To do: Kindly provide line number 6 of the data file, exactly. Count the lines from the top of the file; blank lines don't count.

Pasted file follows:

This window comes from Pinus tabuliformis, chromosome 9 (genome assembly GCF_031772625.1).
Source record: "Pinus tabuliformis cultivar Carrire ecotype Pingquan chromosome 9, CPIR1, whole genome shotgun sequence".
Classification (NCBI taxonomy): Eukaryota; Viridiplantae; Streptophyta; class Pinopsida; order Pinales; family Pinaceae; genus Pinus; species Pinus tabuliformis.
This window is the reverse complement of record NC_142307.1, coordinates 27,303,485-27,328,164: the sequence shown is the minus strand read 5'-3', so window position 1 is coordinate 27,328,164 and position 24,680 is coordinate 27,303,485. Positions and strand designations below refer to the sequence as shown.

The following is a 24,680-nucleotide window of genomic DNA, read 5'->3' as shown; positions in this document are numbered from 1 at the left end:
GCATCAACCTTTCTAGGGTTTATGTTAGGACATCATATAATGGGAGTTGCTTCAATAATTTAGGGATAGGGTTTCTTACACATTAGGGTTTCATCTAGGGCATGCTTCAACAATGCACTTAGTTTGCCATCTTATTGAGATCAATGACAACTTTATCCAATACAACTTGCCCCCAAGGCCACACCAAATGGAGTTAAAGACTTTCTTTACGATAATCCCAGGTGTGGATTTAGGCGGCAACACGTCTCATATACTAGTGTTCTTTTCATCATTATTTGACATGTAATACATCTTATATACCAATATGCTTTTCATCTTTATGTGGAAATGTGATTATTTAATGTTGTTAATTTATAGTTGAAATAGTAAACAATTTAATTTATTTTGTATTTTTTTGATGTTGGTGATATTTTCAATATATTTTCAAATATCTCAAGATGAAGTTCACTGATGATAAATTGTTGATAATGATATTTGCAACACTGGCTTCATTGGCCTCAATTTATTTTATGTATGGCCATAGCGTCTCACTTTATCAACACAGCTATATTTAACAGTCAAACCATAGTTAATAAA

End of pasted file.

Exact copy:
GCATCAACCTTTCTAGGGTTTATGTTAGGACATCATATAATGGGAGTTGCTTCAATAATTTAGGGATAGGGTTTCTTACACATTAGGGTTTCATCTAGGGCATGCTTCAACAATGCACTTAGTTTGCCATCTTATTGAGATCAATGACAACTTTATCCAATACAACTTGCCCCCAAGGCCACACCAAATGGAGTTAAAGACTTTCTTTACGATAATCCCAGGTGTGGATTTAGGCGGCAACACGTCTCATATACTAGTGTTCTTTTCATCATTATTTGACATGTAATACATCTTATATACCAATATGCTTTTCATCTTTATGTGGAAATGTGATTATTTAATGTTGTTAATTTATAGTTGAAATAGTAAACAATTTAATTTATTTTGTATTTTTTTGATGTTGGTGATATTTTCAATATATTTTCAAATATCTCAAGATGAAGTTCACTGATGATAAATTGTTGATAATGATATTTGCAACACTGGCTTCATTGGCCTCAATTTATTTTATGTATGGCCATAGCGTCTCACTTTATCAACACAGCTATATTTAACAGTCAAACCATAGTTAATAAA